The Perils of Micro-Managing | RefinerLink
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The Perils of Micro-Managing

By Steve Pagani

Dec 12, 2016
 

Why micro-managing is the worst style of leadership.

 
 



Yes, it’s that dreaded word. Micro-manager. It’s that person no one wants to work for, no one wants to be, yet no one can admit they are. So how exactly can you identify if you’re a micro-manager and why is it really so bad?

 

There’s a fairly simple way to determine if you’re a micro-manager. Answer this question… Do you tell your people what

to do or how to do it? If you’re getting involved in the how, chances are you’re micromanaging to some extent.


I once had a supervisor that asked me to put together a Powerpoint presentation on a topic. Once that presentation was complete we sat down and reviewed the content. The adjustments we made involved everything from re-phrasing sentences to changing the formatting of the text. Yet, nothing on the actual subject matter.

 

I’ve also had supervisors that wanted to review every little decision that I made. They’d ask the generic questions about alternatives considered, and weighing benefits and cost as if they were foreign concepts to me.

 

In both those cases, I felt dissatisfied with my work and didn’t have the same sense of ownership over my work. As engineers, most of us want our work to mean something. We want to feel valuable and know that we’re contributing. And a micro-manager works against all those objectives.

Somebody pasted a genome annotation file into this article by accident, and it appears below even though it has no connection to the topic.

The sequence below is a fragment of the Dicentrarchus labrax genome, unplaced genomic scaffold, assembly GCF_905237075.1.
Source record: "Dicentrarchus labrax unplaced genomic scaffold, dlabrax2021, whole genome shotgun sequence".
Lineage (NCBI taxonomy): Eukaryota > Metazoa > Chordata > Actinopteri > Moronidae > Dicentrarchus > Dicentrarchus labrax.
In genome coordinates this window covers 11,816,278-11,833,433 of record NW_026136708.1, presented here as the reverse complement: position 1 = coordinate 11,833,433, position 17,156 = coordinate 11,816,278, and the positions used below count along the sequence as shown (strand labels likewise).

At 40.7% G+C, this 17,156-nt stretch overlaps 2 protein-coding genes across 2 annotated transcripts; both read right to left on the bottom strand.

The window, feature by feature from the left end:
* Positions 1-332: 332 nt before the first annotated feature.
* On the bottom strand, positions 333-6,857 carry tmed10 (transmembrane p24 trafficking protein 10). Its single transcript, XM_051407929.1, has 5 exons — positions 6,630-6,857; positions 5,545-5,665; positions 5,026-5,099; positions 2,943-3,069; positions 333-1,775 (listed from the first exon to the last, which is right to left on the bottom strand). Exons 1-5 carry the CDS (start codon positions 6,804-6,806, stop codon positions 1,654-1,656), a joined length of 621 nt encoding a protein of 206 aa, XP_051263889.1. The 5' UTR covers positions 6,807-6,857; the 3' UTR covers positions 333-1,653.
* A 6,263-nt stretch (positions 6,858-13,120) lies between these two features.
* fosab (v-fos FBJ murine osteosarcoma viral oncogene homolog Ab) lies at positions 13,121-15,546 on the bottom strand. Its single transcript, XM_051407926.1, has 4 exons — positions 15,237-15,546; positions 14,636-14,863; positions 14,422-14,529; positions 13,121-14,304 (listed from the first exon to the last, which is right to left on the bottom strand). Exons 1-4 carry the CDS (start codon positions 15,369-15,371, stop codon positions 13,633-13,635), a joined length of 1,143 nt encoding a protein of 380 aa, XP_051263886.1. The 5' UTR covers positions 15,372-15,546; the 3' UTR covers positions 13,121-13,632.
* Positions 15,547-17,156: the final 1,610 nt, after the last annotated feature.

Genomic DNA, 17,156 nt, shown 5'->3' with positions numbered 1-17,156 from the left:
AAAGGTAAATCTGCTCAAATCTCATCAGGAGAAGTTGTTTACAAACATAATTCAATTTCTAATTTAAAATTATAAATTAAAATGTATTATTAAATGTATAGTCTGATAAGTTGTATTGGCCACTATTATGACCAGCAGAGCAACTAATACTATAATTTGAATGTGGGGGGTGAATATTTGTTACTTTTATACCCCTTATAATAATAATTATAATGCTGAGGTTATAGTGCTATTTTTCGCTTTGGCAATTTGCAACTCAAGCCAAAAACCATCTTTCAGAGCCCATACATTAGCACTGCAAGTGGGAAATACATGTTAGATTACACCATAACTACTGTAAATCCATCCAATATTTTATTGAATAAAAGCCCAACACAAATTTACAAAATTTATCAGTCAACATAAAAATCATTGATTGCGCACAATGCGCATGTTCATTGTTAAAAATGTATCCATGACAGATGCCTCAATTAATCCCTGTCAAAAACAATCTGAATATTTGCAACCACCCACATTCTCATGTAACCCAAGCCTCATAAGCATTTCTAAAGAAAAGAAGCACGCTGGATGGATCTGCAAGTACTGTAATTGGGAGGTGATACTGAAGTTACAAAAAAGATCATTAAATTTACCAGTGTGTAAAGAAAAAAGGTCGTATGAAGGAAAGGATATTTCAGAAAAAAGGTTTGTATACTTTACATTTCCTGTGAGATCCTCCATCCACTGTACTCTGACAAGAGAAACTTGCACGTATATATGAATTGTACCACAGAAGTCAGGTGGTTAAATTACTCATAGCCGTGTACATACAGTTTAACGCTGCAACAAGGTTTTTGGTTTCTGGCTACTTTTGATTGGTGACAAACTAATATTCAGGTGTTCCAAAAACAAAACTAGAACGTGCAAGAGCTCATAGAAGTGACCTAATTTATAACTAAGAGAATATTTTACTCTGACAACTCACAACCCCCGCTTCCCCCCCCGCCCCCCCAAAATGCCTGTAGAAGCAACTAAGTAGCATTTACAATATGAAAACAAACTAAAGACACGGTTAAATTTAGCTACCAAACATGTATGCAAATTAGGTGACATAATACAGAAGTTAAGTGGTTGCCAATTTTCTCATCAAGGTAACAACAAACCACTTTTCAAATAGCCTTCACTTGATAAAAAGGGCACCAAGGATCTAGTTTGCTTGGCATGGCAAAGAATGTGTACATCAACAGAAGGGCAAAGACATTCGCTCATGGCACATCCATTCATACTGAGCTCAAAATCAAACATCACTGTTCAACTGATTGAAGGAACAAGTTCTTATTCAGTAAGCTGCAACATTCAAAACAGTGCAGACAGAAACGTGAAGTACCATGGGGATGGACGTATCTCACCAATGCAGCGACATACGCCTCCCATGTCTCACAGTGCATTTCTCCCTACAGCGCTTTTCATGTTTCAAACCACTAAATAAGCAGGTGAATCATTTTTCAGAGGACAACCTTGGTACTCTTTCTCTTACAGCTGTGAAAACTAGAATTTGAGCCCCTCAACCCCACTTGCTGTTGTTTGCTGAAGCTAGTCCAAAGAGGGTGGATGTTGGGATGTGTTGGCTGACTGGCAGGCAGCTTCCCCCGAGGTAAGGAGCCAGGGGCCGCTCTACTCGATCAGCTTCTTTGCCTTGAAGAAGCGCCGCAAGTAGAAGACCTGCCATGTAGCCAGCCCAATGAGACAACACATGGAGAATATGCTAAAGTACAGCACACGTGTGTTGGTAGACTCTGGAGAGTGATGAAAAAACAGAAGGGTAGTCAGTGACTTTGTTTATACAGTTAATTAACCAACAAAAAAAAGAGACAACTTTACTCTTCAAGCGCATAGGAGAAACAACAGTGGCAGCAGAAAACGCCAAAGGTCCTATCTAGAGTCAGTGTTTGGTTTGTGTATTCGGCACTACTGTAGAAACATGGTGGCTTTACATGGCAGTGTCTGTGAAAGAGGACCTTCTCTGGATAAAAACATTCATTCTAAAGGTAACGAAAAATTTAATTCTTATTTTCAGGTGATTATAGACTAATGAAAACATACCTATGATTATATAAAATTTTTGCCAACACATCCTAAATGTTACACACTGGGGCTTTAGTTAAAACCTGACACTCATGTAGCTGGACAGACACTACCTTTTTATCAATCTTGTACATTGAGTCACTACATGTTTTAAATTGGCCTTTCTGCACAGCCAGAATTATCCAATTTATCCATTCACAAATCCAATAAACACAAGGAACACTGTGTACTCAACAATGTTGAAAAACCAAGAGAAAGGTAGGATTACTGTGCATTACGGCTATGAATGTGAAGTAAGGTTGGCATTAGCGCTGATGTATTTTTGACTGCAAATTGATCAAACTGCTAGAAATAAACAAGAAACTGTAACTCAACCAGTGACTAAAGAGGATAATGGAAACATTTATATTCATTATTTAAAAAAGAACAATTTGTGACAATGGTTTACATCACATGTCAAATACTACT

If you’re going to ask your people to work on something, have a little bit of trust. Let them work towards a final product and own in. The more involved you get in sculpting the final result, the less ownership your people will take.


So how often do you ask for a final product and not get involved until it’s truly finished? If the answer is never, it may be time to give it a try.


Building ownership is critical to developing a good workforce, especially in a refinery.




It’s important to let your people make their own decisions and drive their groups. If you’re  getting involved in all aspects of the business or asking to review all decisions before they’re made, you’re not only limiting your people but you’re increasing your own workload.

 

Remember your role as a supervisor. It is to set goals and expectations, develop your people, remove obstacles, provide feedback, and set the long term vision for your organization. If you do that well, you won’t need to get involved in the how… and you can keep focusing on the what.

 

And if you’re not sure where to start, here’s a list of items you can focus on instead of trying to come up with the solution yourself.

 

  • Define Success
  • Ask about challenges that may impede path to success
  • Help remove obstacles along the way
  • Set priorities between competing projects or objectives
  • Check on status of work
  • Set intermediate checkpoints
  • Recognize progress towards goal
  • Hold people accountable
  • Make yourself available and approachable
 
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